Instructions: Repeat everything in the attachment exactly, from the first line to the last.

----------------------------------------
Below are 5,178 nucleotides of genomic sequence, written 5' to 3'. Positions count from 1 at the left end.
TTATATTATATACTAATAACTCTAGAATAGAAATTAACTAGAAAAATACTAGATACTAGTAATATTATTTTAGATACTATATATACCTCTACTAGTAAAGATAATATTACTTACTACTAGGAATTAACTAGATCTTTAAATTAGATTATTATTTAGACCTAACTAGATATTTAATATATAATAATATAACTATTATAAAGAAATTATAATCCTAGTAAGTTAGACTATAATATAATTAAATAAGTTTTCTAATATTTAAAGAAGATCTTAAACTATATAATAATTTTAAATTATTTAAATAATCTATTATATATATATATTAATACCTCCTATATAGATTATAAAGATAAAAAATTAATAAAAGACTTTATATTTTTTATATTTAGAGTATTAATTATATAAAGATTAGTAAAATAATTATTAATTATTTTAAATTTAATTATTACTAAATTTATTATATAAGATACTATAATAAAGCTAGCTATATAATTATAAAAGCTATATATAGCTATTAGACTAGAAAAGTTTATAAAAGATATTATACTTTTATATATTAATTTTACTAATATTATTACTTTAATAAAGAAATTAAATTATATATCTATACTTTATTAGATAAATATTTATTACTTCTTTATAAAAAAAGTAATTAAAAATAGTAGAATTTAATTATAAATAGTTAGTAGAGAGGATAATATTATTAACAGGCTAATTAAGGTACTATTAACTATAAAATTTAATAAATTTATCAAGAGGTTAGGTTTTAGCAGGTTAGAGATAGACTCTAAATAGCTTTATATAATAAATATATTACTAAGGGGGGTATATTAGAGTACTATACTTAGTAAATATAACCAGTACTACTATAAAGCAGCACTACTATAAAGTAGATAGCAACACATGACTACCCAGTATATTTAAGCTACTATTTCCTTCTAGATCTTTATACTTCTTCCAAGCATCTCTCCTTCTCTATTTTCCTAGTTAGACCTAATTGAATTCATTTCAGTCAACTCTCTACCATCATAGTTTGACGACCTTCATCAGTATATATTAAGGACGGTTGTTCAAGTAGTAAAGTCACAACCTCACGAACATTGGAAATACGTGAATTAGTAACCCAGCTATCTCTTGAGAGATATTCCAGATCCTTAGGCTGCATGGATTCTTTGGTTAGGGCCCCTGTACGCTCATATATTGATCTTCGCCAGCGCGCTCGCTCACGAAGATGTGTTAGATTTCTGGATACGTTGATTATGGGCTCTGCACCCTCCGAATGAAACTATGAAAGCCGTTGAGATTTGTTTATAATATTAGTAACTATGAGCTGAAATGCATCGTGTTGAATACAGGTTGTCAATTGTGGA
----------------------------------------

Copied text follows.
Below are 5,178 nucleotides of genomic sequence, written 5' to 3'. Positions count from 1 at the left end.
TTATATTATATACTAATAACTCTAGAATAGAAATTAACTAGAAAAATACTAGATACTAGTAATATTATTTTAGATACTATATATACCTCTACTAGTAAAGATAATATTACTTACTACTAGGAATTAACTAGATCTTTAAATTAGATTATTATTTAGACCTAACTAGATATTTAATATATAATAATATAACTATTATAAAGAAATTATAATCCTAGTAAGTTAGACTATAATATAATTAAATAAGTTTTCTAATATTTAAAGAAGATCTTAAACTATATAATAATTTTAAATTATTTAAATAATCTATTATATATATATATTAATACCTCCTATATAGATTATAAAGATAAAAAATTAATAAAAGACTTTATATTTTTTATATTTAGAGTATTAATTATATAAAGATTAGTAAAATAATTATTAATTATTTTAAATTTAATTATTACTAAATTTATTATATAAGATACTATAATAAAGCTAGCTATATAATTATAAAAGCTATATATAGCTATTAGACTAGAAAAGTTTATAAAAGATATTATACTTTTATATATTAATTTTACTAATATTATTACTTTAATAAAGAAATTAAATTATATATCTATACTTTATTAGATAAATATTTATTACTTCTTTATAAAAAAAGTAATTAAAAATAGTAGAATTTAATTATAAATAGTTAGTAGAGAGGATAATATTATTAACAGGCTAATTAAGGTACTATTAACTATAAAATTTAATAAATTTATCAAGAGGTTAGGTTTTAGCAGGTTAGAGATAGACTCTAAATAGCTTTATATAATAAATATATTACTAAGGGGGGTATATTAGAGTACTATACTTAGTAAATATAACCAGTACTACTATAAAGCAGCACTACTATAAAGTAGATAGCAACACATGACTACCCAGTATATTTAAGCTACTATTTCCTTCTAGATCTTTATACTTCTTCCAAGCATCTCTCCTTCTCTATTTTCCTAGTTAGACCTAATTGAATTCATTTCAGTCAACTCTCTACCATCATAGTTTGACGACCTTCATCAGTATATATTAAGGACGGTTGTTCAAGTAGTAAAGTCACAACCTCACGAACATTGGAAATACGTGAATTAGTAACCCAGCTATCTCTTGAGAGATATTCCAGATCCTTAGGCTGCATGGATTCTTTGGTTAGGGCCCCTGTACGCTCATATATTGATCTTCGCCAGCGCGCTCGCTCACGAAGATGTGTTAGATTTCTGGATACGTTGATTATGGGCTCTGCACCCTCCGAATGAAACTATGAAAGCCGTTGAGATTTGTTTATAATATTAGTAACTATGAGCTGAAATGCATCGTGTTGAATACAGGTTGTCAATTGTGGA